The Central Cordillera is a mountain range of sedimentary, metamorphic and igneous rocks. About 49% of the land resource of the province is of rugged hills and mountains and 33% of undulating to rolling terrain. The rest of the province is composed of nearly level terraces, alluvial lowland, canyons and gorges. The volcanic terraces and volcanic foot slopes that are ≥500 meters above sea level are estimated to be about 221, 600 hectares.
Two types of climate prevail between the northern and southern sections of Bukidnon, The northern part is classified as belonging to Type III, that is, there is no pronounced rain period but relatively dry during the months of November to May. In the southern portion of the province, the climate is classified as Type IV with no dry season. The driest area is Baungon, while the wettest is the Calabugao plain. The climate is relatively cool and humid throughout the year.
The average annual rainfall is 2, 800 millimeters (112.5 inches). Just like in other parts of the country, rainfall is more pronounced from June to October compared to other months of the year. February to April are the drier months.
Temperature ranges vary with elevation. In areas lower than 500 meters above sea level (m.a.s.l.), the recorded temperature range is between 20°C to 34°C. Areas with elevations greater than 500 m.a.s.l. would have temperatures ranging from 18°C to 28°C.
Relative humidity also varies with elevation, with those above 500 meters having relative humidity of about 80%, while areas lying below 500 meters, 65-7 percent. Thus, the Malaybalay-Impasug-ong area and those around the volcanic cones approximate semi-temperate conditions and can support the cultivation of highland tropical crops.
Based on the records of climatological stations within and near the province, lithology and land form, three (3) agro-ecological zones are identified. One covers the mountainous eastern side (Central Cordillera) which is generally wet, with rainfall of about 2, 340 mm to 4, 000 mm per annum. Another covers the high altitude volcanic plains, the Malaybalay-Impasug-ong area and the footslopes of Mt. Kitanglad and Mt. Kalatungan. These areas have an annual rainfall in the range of 2, 490 mm to 3, 680 mm. The third zone covers the south-central and the north-western parts of the province, with elevations of less than 500 meters, relatively dry with mean annual rainfall in the range of 1, 700 mm to 2, 600 mm.
Bodies of WaterA waterfall found within the boundaries of the Kalatungan Mountain Range
Bukidnon is known as the watershed of Mindanao. It is endowed with six major river systems namely: Pulangi, Tagoloan, Cagayan, Manupali, Muleta, and Bobonawan Rivers. This rivers carved the landscape of the province creating numerous canyons.
The Pulangi River, considered the longest river in the province, is a tributary of the Rio Grande of Mindanao. Its headwaters is found in the mountains of Kalabugao, Impasug-ong, Bukidnon. It is the largest as well as the longest river found in the province. It covers the following cities and municipalities of the province: Impasug-ong, Malaybalay City, Cabanglasan, San Fernando, Valencia City, Maramag, Quezon, Don Carlos, Kitaotao, Dangcagan, Kibawe and Damulog.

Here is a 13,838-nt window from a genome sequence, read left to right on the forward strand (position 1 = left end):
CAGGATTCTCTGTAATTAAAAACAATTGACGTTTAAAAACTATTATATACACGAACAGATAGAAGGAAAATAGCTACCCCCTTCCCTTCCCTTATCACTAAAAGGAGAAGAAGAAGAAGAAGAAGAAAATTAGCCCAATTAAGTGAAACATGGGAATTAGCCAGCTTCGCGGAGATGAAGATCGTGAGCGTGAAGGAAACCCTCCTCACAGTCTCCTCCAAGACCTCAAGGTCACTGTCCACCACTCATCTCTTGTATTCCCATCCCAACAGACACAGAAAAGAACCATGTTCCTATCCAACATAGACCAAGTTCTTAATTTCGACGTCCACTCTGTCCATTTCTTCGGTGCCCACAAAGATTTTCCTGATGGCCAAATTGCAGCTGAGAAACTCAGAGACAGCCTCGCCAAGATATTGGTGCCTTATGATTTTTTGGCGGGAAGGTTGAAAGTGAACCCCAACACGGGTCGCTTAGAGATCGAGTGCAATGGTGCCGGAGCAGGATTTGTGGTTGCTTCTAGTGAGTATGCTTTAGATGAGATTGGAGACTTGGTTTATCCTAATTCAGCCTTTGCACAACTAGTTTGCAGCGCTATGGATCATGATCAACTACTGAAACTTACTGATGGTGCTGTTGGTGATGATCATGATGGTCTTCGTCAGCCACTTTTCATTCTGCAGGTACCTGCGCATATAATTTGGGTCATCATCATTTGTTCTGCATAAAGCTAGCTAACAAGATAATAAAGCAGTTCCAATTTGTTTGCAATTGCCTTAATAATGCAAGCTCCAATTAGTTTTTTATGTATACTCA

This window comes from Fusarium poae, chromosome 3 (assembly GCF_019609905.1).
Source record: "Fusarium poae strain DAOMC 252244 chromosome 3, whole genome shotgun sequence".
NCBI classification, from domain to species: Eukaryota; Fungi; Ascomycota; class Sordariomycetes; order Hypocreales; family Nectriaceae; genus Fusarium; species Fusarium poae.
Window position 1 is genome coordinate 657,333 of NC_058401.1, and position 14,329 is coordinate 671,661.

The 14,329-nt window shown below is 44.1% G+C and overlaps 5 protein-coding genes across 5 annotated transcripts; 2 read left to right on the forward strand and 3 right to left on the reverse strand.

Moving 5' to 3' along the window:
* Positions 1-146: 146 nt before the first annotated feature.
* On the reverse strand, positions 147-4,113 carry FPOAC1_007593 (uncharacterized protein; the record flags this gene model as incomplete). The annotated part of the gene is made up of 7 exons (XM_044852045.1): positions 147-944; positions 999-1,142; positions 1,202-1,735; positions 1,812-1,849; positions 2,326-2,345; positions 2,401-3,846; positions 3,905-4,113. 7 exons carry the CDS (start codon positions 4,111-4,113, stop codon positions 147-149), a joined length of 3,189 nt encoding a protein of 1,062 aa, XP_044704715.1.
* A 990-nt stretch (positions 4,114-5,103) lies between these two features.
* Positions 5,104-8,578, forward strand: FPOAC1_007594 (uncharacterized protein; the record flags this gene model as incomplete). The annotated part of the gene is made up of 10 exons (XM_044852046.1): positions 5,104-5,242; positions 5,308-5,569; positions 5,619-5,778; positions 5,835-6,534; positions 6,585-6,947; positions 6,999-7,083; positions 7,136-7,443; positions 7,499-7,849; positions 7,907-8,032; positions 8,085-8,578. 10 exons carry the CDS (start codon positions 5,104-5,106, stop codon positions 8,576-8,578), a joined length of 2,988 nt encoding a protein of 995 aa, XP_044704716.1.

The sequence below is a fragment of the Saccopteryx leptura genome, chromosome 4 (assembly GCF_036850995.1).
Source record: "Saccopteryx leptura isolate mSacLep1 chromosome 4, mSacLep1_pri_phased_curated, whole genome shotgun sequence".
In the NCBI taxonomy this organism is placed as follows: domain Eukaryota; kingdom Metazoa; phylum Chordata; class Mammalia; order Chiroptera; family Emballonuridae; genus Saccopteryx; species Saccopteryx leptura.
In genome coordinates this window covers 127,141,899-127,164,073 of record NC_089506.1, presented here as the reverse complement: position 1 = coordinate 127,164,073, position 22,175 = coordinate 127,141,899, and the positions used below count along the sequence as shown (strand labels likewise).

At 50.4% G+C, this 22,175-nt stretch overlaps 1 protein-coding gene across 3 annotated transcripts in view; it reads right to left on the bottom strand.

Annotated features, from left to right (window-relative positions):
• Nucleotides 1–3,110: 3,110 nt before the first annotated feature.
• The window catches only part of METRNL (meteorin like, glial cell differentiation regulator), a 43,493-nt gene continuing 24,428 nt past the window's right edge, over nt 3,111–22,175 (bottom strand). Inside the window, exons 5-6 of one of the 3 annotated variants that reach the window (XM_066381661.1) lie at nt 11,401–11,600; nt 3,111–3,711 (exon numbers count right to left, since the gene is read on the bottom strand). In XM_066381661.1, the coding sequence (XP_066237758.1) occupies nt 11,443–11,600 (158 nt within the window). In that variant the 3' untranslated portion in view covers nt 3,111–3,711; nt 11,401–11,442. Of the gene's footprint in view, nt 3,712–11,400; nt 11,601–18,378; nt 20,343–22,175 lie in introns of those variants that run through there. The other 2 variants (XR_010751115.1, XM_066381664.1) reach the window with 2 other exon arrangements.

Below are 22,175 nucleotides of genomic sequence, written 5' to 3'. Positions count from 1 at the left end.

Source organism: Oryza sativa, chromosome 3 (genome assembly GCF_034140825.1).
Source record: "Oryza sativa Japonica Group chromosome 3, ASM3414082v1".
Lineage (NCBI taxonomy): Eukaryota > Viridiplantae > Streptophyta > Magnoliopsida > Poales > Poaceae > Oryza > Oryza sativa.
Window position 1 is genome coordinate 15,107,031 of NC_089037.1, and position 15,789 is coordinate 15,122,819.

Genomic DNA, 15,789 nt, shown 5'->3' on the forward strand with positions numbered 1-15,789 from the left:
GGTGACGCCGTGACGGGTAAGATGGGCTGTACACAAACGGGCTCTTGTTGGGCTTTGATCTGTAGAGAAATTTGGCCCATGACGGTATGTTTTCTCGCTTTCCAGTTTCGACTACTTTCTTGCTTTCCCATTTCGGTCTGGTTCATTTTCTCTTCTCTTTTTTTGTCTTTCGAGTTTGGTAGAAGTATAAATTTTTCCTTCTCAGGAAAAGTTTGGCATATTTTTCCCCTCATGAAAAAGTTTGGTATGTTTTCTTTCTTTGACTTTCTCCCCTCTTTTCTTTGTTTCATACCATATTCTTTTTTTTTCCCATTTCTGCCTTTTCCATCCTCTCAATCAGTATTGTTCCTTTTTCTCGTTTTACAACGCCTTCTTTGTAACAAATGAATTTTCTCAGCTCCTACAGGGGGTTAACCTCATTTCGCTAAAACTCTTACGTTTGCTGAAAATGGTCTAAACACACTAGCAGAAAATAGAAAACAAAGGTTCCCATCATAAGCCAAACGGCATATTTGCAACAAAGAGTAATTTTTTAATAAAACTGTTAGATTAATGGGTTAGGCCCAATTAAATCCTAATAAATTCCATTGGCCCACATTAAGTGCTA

The Tagoloan River has its headwaters in the mountains of Can-ayan, Malaybalay City. It traverses the province northwestward passing through Malaybalay City, Impasug-ong, Sumilao, Manolo Fortich, Malitbog and finally empties into the sea at Tagoloan, Misamis Oriental.
The Cagayan River watershed is found mostly in the municipality of Talakag. Its headwaters is found in the Kitanglad Mountain Range in central Bukidnon. The river flows northward through the municipalities of Talakag and Baungon. Its mouth lies at Cagayan de Oro City in Misamis Oriental, where it is the main source of potable water.
The Manupali River, a major tributary of the Pulangi River, start in the mountains of Lantapan, Bukidnon, picking up tributaries along the way from the Kalatungan and Kitanglad Mountain Ranges. It forms part of the natural boundary of the Valencia City and Lantapan. It flows eastward towards Malaybalay City, eventually joining the Pulangi River in Valencia City.
The Muleta River is found in the southern portion of the province covering the municipalities of Pangantucan, Don Carlos, Kitaotao, Dangcagan, Kibawe, Kadingilan and Damulog. It is another important tributary of the Pulangi River and flows southward. It will join the Pulangi River in the boundary of Bukidnon and Cotabato province.
The Bobonawan River, found in the municipality of Cabanglasan, is another tributary of the Pulangi River. It covers most of the parts of the municipality, flowing southward towards Pulangi River.
Aside from the relatively important river systems, various lakes also dot the landscape of the province. Pinamaloy Lake, in Don Carlos, Bukidnon, is the biggest in the province covering about 50 hectares . It was named after Barangay Pinamaloy, the place where the lake is located. Another lake is found in Pigtauranan, Pangantucan called the Napalit Lake. The lake covers an area of 36 hectares and is one of the tourist spots in Pangantucan, Bukidnon. There are 24 floating islets in the lake. The third significant inland body of water in the province is Apo Lake at Guinoyoran, Valencia City. It occupies an approximate area of 25 hectares. A man-made lake called Maramag Basin is found in Maramag, Bukidnon, which was the result of the construction of the Pulangi IV Hydroelectric Dam of the National Power Corporation (NPC) in the course of the Pulangi River.